Simply don’t expect any returns. Don’t expect your name to be put in the newspapers or written on the gifts that you have given. Don’t get upset if you name is not called out in the vote of thanks. Avoid expecting the person whom you have helped to be grateful or indebte.d to you for all their life. “It is more blessed to give than to receive”- Bible. The blessing is purely in giving.

What are some misconceptions about giving?
Generosity goes beyond charity. When I was young I used to give food to a beggar and felt happy. When we give food to a beggar we give our leftovers. Just dumping leftovers, in my opinion, is not giving.

Giving our old clothes – I think that only getting rid of what we don’t need, is not giving. We must try to give new clothes. I get very upset when organizations ask for old clothes for charity. Please be generous and start encouraging people to buy new clothes to give away. Let’s be honest, no one likes hand-me-downs!

Taken for granted – Many do not give fearing that the receiver will take advantage of him. We do not lend because of the fear of being cheated. If someone cheats you or takes advantage of you, that is not your problem. The person is accountable to God for his wrongdoing. We are accountable to God for what we are called to do, i.e., give generously.

Generosity goes beyond making us feel good. When Christmas comes everyone thinks of charity, to visit prisons, help the needy etc. Why? Why can’t it be a yearlong process? Christmas season is about giving, but a person who is generous gives throughout the year. Generosity is a lifestyle not an activity done to check off the to-do list.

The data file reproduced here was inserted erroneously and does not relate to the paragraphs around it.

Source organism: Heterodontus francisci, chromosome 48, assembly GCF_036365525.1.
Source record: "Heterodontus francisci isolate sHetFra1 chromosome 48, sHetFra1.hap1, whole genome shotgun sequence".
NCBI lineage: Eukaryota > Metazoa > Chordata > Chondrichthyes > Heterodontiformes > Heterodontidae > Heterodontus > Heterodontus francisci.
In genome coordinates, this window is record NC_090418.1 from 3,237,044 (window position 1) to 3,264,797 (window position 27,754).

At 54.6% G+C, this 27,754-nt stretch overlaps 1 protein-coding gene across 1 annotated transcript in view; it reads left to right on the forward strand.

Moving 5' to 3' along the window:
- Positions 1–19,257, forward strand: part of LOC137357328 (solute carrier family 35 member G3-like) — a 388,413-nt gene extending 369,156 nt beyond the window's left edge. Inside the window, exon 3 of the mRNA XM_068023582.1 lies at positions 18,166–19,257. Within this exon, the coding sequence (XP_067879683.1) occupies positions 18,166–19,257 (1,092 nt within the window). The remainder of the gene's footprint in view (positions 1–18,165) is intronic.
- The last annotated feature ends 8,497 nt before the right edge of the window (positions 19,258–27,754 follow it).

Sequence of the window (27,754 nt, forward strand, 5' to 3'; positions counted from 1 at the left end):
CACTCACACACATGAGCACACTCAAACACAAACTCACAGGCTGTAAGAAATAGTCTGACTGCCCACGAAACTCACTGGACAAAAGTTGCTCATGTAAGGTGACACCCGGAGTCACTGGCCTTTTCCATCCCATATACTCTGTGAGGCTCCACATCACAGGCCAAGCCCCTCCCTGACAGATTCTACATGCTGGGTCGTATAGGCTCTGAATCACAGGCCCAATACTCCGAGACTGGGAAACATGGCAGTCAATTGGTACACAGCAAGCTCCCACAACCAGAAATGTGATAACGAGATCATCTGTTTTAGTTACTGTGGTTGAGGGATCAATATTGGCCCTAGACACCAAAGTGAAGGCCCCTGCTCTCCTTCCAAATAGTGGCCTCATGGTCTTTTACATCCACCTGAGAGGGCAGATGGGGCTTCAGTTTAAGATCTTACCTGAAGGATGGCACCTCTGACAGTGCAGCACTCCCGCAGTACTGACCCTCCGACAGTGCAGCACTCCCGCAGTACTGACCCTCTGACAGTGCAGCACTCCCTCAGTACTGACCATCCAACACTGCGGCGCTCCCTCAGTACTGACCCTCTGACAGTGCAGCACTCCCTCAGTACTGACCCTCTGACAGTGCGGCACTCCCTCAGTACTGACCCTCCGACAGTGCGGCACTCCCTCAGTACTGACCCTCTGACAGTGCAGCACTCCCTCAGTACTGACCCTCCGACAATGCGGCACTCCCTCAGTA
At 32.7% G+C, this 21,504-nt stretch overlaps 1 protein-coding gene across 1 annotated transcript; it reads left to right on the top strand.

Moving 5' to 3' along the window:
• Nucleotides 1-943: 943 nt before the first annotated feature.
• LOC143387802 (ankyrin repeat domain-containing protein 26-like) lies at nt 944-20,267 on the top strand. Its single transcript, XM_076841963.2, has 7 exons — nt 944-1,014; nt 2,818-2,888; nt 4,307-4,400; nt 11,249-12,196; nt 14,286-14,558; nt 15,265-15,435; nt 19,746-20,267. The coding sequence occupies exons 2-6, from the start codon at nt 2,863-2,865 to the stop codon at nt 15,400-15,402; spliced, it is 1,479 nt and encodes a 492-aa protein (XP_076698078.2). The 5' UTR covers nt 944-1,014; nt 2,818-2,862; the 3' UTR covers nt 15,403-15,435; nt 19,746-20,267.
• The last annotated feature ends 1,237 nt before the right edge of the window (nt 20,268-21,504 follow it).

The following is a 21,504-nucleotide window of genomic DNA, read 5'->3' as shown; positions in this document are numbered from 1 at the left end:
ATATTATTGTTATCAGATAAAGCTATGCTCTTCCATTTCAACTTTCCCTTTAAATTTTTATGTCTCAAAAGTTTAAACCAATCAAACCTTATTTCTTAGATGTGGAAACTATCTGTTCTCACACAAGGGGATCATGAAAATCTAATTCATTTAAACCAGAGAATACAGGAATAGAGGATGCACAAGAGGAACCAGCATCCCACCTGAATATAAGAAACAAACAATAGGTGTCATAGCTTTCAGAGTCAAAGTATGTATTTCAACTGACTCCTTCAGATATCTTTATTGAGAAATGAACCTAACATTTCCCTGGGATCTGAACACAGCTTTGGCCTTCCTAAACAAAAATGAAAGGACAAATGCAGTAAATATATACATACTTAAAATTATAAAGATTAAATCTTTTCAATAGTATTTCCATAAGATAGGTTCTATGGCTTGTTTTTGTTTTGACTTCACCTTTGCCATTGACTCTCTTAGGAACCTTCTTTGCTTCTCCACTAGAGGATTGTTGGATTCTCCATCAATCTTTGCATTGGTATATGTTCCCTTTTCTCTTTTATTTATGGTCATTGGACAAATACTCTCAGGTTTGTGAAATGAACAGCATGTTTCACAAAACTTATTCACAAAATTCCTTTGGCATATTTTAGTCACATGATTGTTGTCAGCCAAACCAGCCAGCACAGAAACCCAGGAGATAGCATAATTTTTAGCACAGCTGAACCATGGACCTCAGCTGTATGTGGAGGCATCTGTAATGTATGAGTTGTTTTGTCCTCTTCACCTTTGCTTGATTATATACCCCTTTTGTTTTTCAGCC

The big danger is that children are learning it the wrong way. We must teach our kids to buy a pair of shoes for a needy child from the same money that they get, so that they learn to share. We need to teach them that true giving pinches. As a Christian I believe that’s exactly what God did. He gave his only son. Though our giving cannot be a match, but we need to emulate the principle behind it.

How would you evaluate the condition of Indian society when it comes to generosity?
Aakar Patel in his article “Why Indians don’t give back to society” nails it by saying that we are an ‘opportunistic culture’. He says the visible way of seeing this is in motion. When driving, if the traffic is halted, we do not hesitate to block the oncoming side as well since there is space. If not policed, we see that as an opportunity to do what is easy for us even though it is dangerous to someone or even illegal. The challenge comes from the magnitude of population as well. For me, as a Christian, one of the basic teachings that Jesus brings is that He wants us to love our neighbors just the way he loved us. I cannot accept the love and fail to demonstrate the same in my relationships with other people.

Are there any statistics or research that you can share with our readers on giving habits in India?